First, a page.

In the novel, what are some scenes in which Bronte doesn't take feminism far enough? How is Jane still limited by her gender?

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cmcqueeney's profile pic

cmcqueeney | High School Teacher | (Level 3) Associate Educator

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Jane Eyre is still limited by her gender because many scenes depict her as the physically weak and frail female who needs to be helped, controlled, or rescued by a man. In her interaction with Rochester, Jane is painted as the fragile bird who flirts and taunts Rochester. Rochester on the other hand is the dark, passionate and strong gothic figure who is in constant pursuit of the frail female.
This same idea is played out again when Miss Eyre is rescued by Mr. St. John. First he saves her physically, and then he 'enslaves' her - using his force of character to get her to learn a new language and almost agree to be his missionary bride.
Although in both of these situations, Jane Eyre is able to resist the men by her strength of character, the imagery and characterization of Jane's emotions still depict her as the weak and helpless female swayed by the control of these men.

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angelacress | High School Teacher | (Level 2) Assistant Educator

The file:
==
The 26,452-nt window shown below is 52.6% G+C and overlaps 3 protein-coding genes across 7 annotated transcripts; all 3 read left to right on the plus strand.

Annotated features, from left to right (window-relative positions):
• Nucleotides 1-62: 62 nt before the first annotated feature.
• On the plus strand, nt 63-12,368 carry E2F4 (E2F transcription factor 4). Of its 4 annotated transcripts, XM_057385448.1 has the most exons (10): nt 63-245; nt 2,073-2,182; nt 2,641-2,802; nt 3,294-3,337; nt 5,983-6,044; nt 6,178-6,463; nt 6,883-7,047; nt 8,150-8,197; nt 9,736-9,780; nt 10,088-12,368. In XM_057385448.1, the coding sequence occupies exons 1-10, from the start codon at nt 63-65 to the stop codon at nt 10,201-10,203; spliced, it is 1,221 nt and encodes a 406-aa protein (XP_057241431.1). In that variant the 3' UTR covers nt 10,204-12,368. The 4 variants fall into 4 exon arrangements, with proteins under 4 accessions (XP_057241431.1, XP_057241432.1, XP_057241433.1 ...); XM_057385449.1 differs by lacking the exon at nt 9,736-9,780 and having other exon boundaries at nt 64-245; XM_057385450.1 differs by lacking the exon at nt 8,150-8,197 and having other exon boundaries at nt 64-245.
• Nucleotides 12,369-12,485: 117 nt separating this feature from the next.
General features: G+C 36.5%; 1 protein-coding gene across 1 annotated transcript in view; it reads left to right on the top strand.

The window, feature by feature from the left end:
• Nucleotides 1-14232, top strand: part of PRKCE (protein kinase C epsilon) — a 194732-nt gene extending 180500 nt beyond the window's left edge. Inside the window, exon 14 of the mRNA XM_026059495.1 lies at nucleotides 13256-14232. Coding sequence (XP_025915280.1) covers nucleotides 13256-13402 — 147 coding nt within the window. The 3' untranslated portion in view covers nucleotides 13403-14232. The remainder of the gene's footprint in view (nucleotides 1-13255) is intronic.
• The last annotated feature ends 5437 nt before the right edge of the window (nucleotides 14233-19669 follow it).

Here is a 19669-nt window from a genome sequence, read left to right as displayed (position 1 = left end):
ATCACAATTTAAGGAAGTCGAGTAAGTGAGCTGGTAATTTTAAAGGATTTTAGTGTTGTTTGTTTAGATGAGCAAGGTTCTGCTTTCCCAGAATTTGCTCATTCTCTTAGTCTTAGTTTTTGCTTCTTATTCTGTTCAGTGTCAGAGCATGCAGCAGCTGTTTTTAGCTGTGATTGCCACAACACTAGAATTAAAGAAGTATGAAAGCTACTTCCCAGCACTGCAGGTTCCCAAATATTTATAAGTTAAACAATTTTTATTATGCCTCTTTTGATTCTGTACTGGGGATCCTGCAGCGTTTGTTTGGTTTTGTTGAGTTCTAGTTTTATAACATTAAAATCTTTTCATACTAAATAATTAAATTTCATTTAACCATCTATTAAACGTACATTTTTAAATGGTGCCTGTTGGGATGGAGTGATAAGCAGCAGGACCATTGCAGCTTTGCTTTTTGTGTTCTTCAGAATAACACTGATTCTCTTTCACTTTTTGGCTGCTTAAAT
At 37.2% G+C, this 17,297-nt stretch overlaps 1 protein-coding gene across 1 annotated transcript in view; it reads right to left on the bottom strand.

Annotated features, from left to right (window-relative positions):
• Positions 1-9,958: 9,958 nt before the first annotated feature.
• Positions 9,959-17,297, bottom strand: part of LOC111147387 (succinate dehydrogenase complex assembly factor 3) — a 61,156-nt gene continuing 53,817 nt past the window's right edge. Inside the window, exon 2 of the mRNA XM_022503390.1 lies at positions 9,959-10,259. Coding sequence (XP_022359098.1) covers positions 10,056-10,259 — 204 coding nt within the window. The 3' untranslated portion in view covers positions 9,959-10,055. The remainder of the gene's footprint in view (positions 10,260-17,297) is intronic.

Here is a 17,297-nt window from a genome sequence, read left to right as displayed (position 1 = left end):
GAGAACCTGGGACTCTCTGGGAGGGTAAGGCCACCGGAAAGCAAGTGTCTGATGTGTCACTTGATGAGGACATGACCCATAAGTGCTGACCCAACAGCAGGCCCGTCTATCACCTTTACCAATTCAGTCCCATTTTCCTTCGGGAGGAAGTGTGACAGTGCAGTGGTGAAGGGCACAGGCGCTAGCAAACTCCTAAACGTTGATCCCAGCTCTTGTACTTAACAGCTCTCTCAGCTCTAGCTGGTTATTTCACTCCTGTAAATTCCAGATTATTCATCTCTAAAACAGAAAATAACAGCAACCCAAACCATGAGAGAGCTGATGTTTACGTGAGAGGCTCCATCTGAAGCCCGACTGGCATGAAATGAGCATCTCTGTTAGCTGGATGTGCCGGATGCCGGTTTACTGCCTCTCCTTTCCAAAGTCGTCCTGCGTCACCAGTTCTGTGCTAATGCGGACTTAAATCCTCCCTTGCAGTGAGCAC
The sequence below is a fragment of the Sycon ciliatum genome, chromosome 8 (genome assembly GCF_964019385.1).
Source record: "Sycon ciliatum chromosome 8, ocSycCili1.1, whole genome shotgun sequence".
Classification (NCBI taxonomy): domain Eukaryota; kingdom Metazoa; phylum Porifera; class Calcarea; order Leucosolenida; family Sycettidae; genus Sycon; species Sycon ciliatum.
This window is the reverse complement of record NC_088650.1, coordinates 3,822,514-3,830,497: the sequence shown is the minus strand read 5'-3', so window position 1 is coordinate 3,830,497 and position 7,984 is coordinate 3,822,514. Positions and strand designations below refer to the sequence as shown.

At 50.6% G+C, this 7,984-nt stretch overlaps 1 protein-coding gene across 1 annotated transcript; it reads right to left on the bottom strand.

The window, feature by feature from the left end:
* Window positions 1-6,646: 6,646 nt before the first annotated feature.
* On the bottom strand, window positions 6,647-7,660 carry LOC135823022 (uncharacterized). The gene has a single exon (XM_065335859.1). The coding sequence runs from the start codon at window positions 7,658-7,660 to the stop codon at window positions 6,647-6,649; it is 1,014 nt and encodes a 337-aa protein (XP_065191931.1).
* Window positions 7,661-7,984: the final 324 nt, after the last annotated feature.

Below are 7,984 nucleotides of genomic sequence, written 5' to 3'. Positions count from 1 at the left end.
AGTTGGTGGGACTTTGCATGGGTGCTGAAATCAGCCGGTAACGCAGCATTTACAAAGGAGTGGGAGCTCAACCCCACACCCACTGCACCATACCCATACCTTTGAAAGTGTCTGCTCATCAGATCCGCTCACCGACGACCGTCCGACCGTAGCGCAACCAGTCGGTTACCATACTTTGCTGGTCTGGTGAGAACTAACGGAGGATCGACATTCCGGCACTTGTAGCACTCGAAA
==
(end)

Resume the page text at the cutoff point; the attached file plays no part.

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In approaching the topic of gender, Bronte shows how Jane fits the mold of being an artistic female in the Victorian era. Jane first learns to draw from Miss Temple. It is assumed that "being a lady" in the Victorian era meant to be cultured in various subjects. Thus, Miss Temple is ushering Jane into the position of being well rounded. Therefore, even at a young age, Jane is being molded into the woman society expects her to be. Jane further meets these gender expectations when she is described as using only certain tools and mediums. Women often used watercolors and pencil. Bronte again stresses these gender specifications and only associates Jane with such objects. When Bessie visited Jane at Lowood, "one of [Jane's] paintings over the chimney-piece…was a landscape in watercolors" (Bronte 100; ch. 10). Upon learning to draw from Miss Temple, Jane's first creations were "freely pencilled houses and trees" (Bronte 83; ch. 8). Jane was also "provided with a case of pencils" when visiting her sick Aunt Reed at Gateshead (Bronte 233; ch. 21). Bronte could have used this opportunity to go further with a feminist agenda, by either allowing Jane to use a more masculine medium such as oils, or by allowing Jane to venture outside of domestic subject matter to which women were often restricted. Endowing Jane with such a greatly praised talent did go beyong the normal Victorian expectations for women, restricting the medium in which Jane painted is a lost opportunity.


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